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The natural history of HIV infection

Sabin, Caroline A.a; Lundgren, Jens D.b

Current Opinion in HIV and AIDS: July 2013 - Volume 8 - Issue 4 - p 311–317
doi: 10.1097/COH.0b013e328361fa66
THIRTY YEARS OF HIV AND AIDS: Edited by David A. Cooper and Giuseppe Pantaleo

Purpose of review To review recent published literature around three areas: long-term nonprogression/viral control; predictors of viral load set point/disease progression; and the potential impact of antiretroviral therapy (ART) in early HIV infection.

Recent findings The natural course of untreated HIV infection varies widely with some HIV-positive individuals able to maintain high CD4 cell counts and/or suppressed viral load in the absence of ART. Although similar, the underlying mechanistic processes leading to long-term nonprogression and viral control are likely to differ. Concerted ongoing research efforts will hopefully identify host factors that are causally related to these phenotypes, thus providing opportunities for the development of novel treatment or preventive strategies. Although there is increasing evidence that initiation of ART during primary infection may prevent the immunological deterioration which would otherwise be seen in untreated HIV infection, recent studies do not address the longer term clinical benefits of ART at this very early stage.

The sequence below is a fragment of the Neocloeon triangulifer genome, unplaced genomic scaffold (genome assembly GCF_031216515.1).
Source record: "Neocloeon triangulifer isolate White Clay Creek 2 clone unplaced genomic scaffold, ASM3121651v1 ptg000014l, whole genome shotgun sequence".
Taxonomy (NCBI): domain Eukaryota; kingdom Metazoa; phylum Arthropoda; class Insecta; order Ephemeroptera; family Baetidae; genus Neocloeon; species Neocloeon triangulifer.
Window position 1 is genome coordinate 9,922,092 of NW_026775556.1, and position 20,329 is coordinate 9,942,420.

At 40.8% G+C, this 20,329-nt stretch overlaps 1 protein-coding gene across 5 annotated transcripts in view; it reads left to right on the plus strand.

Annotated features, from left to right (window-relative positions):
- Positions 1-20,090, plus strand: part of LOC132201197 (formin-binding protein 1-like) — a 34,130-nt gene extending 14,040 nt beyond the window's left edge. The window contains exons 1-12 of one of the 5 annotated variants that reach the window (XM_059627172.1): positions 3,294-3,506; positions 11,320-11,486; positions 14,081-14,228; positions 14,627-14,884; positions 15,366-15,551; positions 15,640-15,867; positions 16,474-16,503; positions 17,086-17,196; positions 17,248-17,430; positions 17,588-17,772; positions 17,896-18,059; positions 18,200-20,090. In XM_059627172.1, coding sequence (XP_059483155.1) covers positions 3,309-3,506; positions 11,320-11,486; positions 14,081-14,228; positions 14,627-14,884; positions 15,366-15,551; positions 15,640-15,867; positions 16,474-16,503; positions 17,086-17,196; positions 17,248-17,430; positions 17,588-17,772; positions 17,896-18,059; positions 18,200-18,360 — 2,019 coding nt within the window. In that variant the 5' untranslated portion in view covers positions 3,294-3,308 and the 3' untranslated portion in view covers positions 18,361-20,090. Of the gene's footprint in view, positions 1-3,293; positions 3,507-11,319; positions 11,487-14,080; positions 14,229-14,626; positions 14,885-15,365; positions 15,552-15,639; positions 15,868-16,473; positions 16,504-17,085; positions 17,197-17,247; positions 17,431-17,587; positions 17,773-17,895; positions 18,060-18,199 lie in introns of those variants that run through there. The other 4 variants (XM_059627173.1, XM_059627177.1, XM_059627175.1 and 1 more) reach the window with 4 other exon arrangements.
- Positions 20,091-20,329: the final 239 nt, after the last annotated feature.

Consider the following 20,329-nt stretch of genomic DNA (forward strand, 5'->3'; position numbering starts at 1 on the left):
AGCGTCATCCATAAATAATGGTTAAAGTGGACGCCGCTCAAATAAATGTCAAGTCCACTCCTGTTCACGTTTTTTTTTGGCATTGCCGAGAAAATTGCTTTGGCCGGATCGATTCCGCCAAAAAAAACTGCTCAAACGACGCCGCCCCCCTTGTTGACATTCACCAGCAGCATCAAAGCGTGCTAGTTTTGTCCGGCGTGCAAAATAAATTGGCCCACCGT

Summary A better understanding of the relative influences of viral, host, and environmental factors on the natural course of HIV infection has the potential to identify novel targets for intervention to prevent and treat HIV-infected persons.

aResearch Department of Infection and Population Health, University College London (UCL), Royal Free Campus, London, UK

bDepartment of Infectious Diseases, Copenhagen University Hospital/Rigshospitalet and Copenhagen HIV Programme, University of Copenhagen, Copenhagen, Denmark

Correspondence to Professor Caroline A. Sabin, Research Department of Infection and Population Health, UCL, Royal Free Campus, Rowland Hill Street, London NW3 2PF, UK. Tel: +44 207 794 0500 ext 34752; e-mail:

This is an open access article distributed under the Creative Commons Attribution License 4.0, which permits unrestricted use, distribution, and reproduction in any medium, provided the original work is properly cited.

© 2013 Lippincott Williams & Wilkins, Inc.